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The world's smallest sled dog

Saturday, October 12, 2013

Ferrett and I have been watching Cesar Milan in the background while working, and one of the things that he emphasizes is giving dogs enough exercise. He rollerblades with his dogs, and encourages people to bike with them as well.

I don't rollerblade, but it's been noted that I do bike, so I thought I'd give it a try with Shasta.

The problem is, Shasta is terrified of bicycles. When we walk, she lunges at them with a ferocity that is unmatched by her reaction to anything else. But, hey, Mommy was gonna be the one on the bike; it would be okay, right.

AAA-HAHAHAHAHA!

The first time out, I got about 6 houses down the street before giving up. She was biting her leash, snapping at the tires, snapping at my ankles, and barking her head off. I almost ran her over three times, and almost crashed twice. I staggered back to the house, laughing at the disaster.

But if at first you don't succeed! And we have lots of experience with her being terrified of something the first time she encounters it and getting better. So this morning after taking her for her walk, I decided to try again.

First of all, I used the mountain bike, which is smaller. Secondly, I rode on the sidewalk--something I never do when riding regularly, but in this case it seemed the wiser. As we began, Shasta was barking and snapping just like the first time. This time, though, I was ready to be more patient. I stopped and reassured her, pedaled a few more feet, stopped again and let her sniff the bike, pedaled a bit more and stopped to make her quit biting the leash.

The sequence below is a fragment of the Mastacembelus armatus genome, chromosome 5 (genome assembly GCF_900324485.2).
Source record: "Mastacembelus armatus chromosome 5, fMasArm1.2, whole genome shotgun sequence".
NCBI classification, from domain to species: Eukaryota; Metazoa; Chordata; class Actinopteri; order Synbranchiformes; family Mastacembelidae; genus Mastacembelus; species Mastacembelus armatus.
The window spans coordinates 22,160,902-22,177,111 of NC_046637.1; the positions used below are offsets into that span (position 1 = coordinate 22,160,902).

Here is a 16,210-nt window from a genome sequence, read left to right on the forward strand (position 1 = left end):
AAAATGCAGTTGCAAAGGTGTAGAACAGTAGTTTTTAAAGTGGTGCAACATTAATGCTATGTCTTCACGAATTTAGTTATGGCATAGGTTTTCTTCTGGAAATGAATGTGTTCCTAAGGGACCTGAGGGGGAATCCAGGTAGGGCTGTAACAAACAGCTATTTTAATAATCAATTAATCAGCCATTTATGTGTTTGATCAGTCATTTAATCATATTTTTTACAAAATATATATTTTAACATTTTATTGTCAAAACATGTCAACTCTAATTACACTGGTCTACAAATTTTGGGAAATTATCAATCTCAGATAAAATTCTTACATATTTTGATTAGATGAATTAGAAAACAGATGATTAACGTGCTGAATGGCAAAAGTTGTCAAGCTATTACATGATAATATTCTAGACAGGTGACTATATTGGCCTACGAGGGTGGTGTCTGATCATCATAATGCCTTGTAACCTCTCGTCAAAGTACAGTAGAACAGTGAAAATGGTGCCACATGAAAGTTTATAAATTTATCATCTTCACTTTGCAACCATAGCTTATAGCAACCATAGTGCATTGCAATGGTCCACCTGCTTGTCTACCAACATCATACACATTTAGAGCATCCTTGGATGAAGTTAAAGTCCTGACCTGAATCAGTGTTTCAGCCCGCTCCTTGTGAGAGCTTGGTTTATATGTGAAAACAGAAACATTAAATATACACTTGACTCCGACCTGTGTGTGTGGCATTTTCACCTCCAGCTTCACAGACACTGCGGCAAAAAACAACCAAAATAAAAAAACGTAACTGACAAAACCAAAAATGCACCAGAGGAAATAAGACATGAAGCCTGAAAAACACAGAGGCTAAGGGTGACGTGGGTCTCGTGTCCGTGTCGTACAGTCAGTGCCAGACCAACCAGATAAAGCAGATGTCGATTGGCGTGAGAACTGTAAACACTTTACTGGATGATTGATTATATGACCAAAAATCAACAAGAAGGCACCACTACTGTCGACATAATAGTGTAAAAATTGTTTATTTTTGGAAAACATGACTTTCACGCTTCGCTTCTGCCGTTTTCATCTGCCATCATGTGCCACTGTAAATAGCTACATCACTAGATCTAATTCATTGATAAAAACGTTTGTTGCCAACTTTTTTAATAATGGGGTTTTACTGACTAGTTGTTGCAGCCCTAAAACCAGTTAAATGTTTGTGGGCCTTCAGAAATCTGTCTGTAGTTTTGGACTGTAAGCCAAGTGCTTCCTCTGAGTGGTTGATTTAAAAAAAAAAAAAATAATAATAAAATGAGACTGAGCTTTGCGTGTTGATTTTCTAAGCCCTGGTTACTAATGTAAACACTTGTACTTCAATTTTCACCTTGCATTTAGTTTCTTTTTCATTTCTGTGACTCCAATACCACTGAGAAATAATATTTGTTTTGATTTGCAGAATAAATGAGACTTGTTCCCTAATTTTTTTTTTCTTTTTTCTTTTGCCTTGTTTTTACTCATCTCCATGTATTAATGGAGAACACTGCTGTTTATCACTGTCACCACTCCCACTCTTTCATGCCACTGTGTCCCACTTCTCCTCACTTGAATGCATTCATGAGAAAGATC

After the third stop, she turned and fled the bike. And after a few yards, she began to get the idea.

And suddenly I wasn't pedaling; I was being pulled down the street by 15 pounds of black, streaking energy. To the point that I was braking. We got to the first corner, and getting her to turn to the right caused me to almost hit a telephone pole. Next corner, I had to come to a complete stop to get her to turn and head back up the length of the block. It's slightly uphill, so we weren't going as fast, but there were distractions: dogs being walked, birds, fire hydrants. So I went back and forth between pedaling and braking, and being suddenly yanked by a sprinting dog such that I had to recatch my balance.